The Rule of Law

The flower sellers and the popcorn venders were having a field day. The streets were jammed with traffic diverted from the University. Sales would be good.
complex-traffic-pattern-5114.jpg A range of different modes of transport plying Dhaka streets, makes the city roads difficult to negotiate. ? Shahidul Alam/Drik/Majority World
Dhaka University turned into a cantonment,’ said Rahnuma’s text message. I was hurrying to the CMM court in Old Dhaka where the trial of the university teachers was taking place. As I pedaled through the gaps between cars, rickshaws, CNGs (gas run three wheelers) and thalagaris (push carts) I felt glad I was on a bicycle.
du-teachers-come-out-of-court-5163.jpg Dhaka University teachers leaving the CMM court in Old Dhaka. ? Shahidul Alam/Drik/Majority World
Ocassionally biking along the footpath, not strictly legal, I was slowed by the vending stalls and bus ticket counters that had sprung up. Legality was not such a big thing here.
streetside-bus-ticket-seller-5083.jpg Bus ticket sellers in New Elephant Road. ? Shahidul Alam/Drik/Majority
Last night, the guards had caught a guy stealing copper cabling. The thief was a “heroinchi”. They had roughed him up and let him go. Taking the guy to the police wouldn’t have helped. The police would have got richer and the guy would be out stealing again. People take law into their own hands. Bribes are common-place, violence is normalised, nepotism is ripe. Despite the rhetoric at the top, abuse of power is the order of the day. But there is a sub-text. It was wrong of the heroinchi to have stolen the cable, for me to have used the footpath, for the vendors to have taken over public pathways, for the policeman to have taken bribes. Except in my case, there were mitigating circumstances that made all of the other acts less of a crime. The heroinchi had his addiction to blame. The vendors had no other place to go, police salaries were impossible to live on. They might have found other solutions, but they broke the law instead. Unlawful, but not sinister.
I saw other things along the way. The policeman in Gulistan Mor puncturing the tyre of a rickshaw walla caught on a road reserved for cars.
policeman-with-tyre-stabber-5097.jpg Policeman with needle used to puncture rickshaw tyres. ? Shahidul Alam/Drik/Majority World
Policeman beating up rickshawalla. ? Shahidul Alam/Drik/Majority World
king-of-traffic-5111.jpg Policeman controlling traffic at Nawabpur Road. ? Shahidul Alam/Drik/Majority World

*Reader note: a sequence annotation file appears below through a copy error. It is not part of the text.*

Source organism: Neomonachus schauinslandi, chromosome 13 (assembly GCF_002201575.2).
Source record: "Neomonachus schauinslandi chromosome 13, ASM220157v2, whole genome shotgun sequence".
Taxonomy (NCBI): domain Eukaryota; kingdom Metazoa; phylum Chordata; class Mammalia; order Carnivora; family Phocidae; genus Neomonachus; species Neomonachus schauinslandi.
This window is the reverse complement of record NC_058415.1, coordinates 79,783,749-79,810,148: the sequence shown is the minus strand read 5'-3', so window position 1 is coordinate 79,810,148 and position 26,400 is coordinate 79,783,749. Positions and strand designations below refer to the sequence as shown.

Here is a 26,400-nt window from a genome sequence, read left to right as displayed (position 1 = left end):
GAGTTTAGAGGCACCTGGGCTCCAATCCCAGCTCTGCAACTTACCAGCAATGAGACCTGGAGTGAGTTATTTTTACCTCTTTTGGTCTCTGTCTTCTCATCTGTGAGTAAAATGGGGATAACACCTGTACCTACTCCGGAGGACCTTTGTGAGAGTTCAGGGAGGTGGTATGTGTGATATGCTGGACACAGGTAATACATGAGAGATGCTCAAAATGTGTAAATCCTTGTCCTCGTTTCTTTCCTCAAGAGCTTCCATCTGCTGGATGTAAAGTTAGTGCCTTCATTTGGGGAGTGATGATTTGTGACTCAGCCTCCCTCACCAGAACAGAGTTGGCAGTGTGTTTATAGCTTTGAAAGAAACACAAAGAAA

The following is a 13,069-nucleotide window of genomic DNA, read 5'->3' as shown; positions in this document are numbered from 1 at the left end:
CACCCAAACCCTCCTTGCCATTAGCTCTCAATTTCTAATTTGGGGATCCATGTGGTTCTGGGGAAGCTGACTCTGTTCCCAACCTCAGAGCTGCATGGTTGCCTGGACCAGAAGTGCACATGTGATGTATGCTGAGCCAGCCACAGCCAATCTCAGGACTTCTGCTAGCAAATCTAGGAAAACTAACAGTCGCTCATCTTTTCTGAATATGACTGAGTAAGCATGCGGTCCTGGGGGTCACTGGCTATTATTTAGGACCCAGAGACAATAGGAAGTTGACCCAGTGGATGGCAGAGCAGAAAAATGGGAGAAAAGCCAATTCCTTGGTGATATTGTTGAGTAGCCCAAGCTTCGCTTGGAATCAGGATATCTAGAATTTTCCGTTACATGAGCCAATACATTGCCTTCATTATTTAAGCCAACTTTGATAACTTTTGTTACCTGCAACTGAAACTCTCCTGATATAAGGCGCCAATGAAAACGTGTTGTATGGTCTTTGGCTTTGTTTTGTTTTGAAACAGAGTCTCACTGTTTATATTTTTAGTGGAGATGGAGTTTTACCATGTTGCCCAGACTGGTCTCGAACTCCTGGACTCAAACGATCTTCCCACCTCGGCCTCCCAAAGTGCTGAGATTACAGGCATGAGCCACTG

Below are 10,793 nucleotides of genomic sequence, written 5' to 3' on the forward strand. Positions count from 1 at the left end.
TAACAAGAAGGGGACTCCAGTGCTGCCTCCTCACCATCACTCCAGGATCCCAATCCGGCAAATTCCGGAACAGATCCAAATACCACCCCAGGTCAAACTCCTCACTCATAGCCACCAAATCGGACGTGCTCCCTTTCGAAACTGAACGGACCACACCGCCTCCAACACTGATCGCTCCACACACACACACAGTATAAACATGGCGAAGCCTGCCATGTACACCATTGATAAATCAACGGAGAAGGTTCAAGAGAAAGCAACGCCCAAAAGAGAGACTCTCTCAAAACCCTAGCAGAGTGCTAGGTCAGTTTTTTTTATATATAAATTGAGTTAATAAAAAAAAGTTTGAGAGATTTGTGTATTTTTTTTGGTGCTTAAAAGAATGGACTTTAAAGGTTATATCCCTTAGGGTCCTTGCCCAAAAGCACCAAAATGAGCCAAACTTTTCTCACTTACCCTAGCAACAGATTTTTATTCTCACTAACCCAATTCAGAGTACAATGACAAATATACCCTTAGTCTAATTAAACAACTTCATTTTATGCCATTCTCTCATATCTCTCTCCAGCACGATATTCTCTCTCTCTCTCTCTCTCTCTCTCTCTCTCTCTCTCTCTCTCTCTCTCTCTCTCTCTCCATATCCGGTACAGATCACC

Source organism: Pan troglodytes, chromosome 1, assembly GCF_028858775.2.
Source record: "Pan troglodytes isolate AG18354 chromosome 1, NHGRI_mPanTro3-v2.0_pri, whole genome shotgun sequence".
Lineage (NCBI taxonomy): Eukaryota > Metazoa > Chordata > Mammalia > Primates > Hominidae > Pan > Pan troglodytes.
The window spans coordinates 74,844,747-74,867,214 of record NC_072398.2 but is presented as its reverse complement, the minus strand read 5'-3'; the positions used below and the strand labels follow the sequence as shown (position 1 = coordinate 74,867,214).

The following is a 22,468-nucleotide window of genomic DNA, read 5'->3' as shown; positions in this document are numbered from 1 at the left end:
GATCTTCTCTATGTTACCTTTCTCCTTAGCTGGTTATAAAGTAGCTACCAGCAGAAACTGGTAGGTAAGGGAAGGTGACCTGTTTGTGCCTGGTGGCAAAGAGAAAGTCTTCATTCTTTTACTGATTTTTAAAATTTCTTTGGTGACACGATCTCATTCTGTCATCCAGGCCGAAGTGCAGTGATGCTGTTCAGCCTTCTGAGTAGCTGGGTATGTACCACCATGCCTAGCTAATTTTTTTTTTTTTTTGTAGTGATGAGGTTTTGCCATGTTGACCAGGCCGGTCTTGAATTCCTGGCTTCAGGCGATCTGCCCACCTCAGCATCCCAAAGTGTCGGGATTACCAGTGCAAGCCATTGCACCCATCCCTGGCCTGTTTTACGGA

hand-brush-traffic-control-5125.jpg A bus conductor uses a brush handle to beat off nearby rickshaws or other ‘low grade’ traffic. ? Shahidul Alam/Drik/Majority World
A policeman on Nawabpur Road, punching a rickshaw walla for some other reason. True, rickshaw wallas don’t always obey the law. But no policeman would have punctured the wheel of a car. No drug baron would ever be roughed up, no hotel owner would ever be shooed off his establishment.

police-van-bumper-5142.jpg Dilapidated police prison vans outside CMM court. ? Shahidul Alam/Drik/Majority World
Military microbus by ‘no parking’ sign near Rapa Plaza in Dhanmondi. ? Shahidul Alam/Drik/Majority World
Few police cars would ever pass a fitness test. The more swank olive green cars, parked illegally, would never be challenged. When power is flouted with such abandon, corruption seeps to all levels. Ordinary people are simply too small to challenge the system. The rule of law must apply to all if it is to work. When the ruling party cannot be challenged, when a military rank gives total authority, when being in power means laws no longer apply, the law of the streets becomes the law of the land.
Much has been said about the students’ protest on campus in August 2007. Little has been said about the cause of the incident. The military cannot occupy a university campus in a free land. It is the duty of any self-respecting student, of any citizen, to challenge such army presence. The arrogance of the soldiers might have aggravated the incident. Their long held belief that they are above the law, surely led to the brutality that followed. But the original crime was one of occupation. And occupation, wherever found, must be resisted.
Why should university students bow to injustice? What values can future citizens uphold having silently accepted the loss of their freedoms? How can a teacher teach knowing he has turned his back to wards being illegally victimised?
back-door-5139.jpg The back door of a prison van waiting outside CMM court. 21st January 2007. ? Shahidul Alam/Drik/Majority World
To convict and then provide presidential pardon, is an act of self-deification by the government. Those with less clout will continue to languish in jail. A dark and violent jail they should never have entered. If the judiciary be truly independent, then it should call to the docks those who ordered a military occupation of our university. It should bring to trial those who use emergency rule to torture our citizens and muzzle the media. It should penalise those who judge others without subjecting themselves to scrutiny. The rule of law is essential for society to live without fear. For it to apply, it must start at the top.

Author: Shahidul Alam